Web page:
It is easier for self-confident people with a certain standing to ignore them. In this way, the intern will feel more urged to react quickly to a question than the CEO. In general, both character and position influence our listening behavior. Studies show that particularly active people are poorer listeners and that particularly high-ranking people take up the most speaking time. "Status correlates with speaking time, very clearly," confirms Bay.
But it is also a fact: if the manager does not listen to the experts in their team, they themselves will suffer the greatest damage. Because by half listening, from which we can hardly draw anything because we are mentally somewhere else, we waste a lot of time. That is why active listening is not only profitable from the point of view of appreciation, but also from the point of view of value creation. “If you listen carefully, you can raise resources and have a lever to find solutions more quickly,” says Bay. “Not only will I get smarter, but my fellow human beings will be more loyal to me when I listen to them. I would rather approach these people. "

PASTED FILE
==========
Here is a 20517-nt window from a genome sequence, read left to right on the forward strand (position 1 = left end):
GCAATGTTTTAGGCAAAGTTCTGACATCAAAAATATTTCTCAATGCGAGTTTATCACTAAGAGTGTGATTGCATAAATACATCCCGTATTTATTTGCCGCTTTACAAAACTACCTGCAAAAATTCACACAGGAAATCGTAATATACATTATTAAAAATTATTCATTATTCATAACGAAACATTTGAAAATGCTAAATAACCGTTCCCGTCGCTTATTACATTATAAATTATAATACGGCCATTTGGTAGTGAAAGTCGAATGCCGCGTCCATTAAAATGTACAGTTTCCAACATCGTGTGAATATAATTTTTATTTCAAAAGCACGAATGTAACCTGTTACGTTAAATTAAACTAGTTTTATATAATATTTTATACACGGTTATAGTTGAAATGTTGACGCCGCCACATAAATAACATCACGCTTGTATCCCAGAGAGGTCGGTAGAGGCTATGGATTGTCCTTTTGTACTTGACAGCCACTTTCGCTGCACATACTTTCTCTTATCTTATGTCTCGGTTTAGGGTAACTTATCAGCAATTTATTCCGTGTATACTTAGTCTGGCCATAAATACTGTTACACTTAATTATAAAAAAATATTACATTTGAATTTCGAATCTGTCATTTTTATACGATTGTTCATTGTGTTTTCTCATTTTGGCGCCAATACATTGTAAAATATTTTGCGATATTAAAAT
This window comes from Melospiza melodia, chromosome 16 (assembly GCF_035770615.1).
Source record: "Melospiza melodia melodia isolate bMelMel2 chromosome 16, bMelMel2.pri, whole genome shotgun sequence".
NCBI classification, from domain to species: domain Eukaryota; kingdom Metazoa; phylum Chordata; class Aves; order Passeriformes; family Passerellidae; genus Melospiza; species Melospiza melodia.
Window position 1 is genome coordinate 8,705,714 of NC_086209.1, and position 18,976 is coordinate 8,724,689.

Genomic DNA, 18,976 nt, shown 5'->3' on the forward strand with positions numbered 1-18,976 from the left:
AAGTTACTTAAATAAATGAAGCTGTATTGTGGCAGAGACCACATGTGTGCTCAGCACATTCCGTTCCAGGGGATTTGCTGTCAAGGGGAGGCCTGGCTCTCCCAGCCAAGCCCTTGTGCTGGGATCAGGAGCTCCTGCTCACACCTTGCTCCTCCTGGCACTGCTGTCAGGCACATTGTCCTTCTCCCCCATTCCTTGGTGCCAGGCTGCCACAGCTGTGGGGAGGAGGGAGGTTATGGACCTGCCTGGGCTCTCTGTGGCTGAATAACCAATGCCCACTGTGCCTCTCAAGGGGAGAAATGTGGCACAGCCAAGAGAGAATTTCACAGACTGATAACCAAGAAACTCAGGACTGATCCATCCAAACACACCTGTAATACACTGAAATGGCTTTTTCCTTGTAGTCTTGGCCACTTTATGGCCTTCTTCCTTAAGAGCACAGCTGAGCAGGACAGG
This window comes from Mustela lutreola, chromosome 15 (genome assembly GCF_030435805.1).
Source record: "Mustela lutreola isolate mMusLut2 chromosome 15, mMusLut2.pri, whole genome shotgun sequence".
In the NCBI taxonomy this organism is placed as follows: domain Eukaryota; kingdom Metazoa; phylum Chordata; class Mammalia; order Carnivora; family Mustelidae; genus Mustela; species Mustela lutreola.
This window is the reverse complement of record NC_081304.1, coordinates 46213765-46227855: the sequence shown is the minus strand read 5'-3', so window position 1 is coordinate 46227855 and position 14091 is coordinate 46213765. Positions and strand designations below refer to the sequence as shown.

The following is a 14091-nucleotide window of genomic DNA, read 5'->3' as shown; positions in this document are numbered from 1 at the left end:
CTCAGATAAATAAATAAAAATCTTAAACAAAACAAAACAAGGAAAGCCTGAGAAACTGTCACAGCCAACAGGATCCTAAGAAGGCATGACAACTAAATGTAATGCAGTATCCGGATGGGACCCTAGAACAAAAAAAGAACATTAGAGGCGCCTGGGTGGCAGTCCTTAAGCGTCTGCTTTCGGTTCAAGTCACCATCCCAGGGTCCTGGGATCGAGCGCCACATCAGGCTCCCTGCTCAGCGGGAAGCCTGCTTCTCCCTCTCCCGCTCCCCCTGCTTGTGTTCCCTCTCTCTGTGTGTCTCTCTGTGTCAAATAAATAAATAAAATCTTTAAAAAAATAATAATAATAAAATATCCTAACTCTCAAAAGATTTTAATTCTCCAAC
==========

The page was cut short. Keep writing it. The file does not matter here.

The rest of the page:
First reflect on form, then content
But how do I deal with it if I contradict the interlocutor internally or if he reproaches me? “When things get critical, we tend to avoid eye contact. But it is the most important bearer of sympathy, we should hold it as far as possible. ”However, this should not be understood as an invitation to stare, emphasizes Michaela Vogel:“ It is essential to look away for a moment - after all, I have to process the information and do not want the other person Stare at with immobile pupils. That would be dominance. "